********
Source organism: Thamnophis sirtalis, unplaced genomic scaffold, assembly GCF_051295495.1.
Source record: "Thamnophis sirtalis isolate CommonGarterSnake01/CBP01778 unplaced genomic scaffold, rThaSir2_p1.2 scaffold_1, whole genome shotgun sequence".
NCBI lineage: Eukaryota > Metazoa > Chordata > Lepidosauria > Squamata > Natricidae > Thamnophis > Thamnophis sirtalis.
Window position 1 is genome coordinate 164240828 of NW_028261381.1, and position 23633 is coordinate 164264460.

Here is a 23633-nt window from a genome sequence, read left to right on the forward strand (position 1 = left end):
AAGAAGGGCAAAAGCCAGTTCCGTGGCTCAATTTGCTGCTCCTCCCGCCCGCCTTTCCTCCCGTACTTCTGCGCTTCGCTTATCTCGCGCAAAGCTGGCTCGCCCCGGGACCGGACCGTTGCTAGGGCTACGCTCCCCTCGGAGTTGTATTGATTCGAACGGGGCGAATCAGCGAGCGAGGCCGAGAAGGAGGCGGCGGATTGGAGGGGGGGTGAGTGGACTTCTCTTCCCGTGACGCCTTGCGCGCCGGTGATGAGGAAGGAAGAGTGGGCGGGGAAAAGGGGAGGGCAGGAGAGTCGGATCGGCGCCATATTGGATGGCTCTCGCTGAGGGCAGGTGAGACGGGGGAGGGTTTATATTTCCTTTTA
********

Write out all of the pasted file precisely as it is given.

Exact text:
Source organism: Thamnophis sirtalis, unplaced genomic scaffold, assembly GCF_051295495.1.
Source record: "Thamnophis sirtalis isolate CommonGarterSnake01/CBP01778 unplaced genomic scaffold, rThaSir2_p1.2 scaffold_1, whole genome shotgun sequence".
NCBI lineage: Eukaryota > Metazoa > Chordata > Lepidosauria > Squamata > Natricidae > Thamnophis > Thamnophis sirtalis.
Window position 1 is genome coordinate 164240828 of NW_028261381.1, and position 23633 is coordinate 164264460.

Here is a 23633-nt window from a genome sequence, read left to right on the forward strand (position 1 = left end):
AAGAAGGGCAAAAGCCAGTTCCGTGGCTCAATTTGCTGCTCCTCCCGCCCGCCTTTCCTCCCGTACTTCTGCGCTTCGCTTATCTCGCGCAAAGCTGGCTCGCCCCGGGACCGGACCGTTGCTAGGGCTACGCTCCCCTCGGAGTTGTATTGATTCGAACGGGGCGAATCAGCGAGCGAGGCCGAGAAGGAGGCGGCGGATTGGAGGGGGGGTGAGTGGACTTCTCTTCCCGTGACGCCTTGCGCGCCGGTGATGAGGAAGGAAGAGTGGGCGGGGAAAAGGGGAGGGCAGGAGAGTCGGATCGGCGCCATATTGGATGGCTCTCGCTGAGGGCAGGTGAGACGGGGGAGGGTTTATATTTCCTTTTA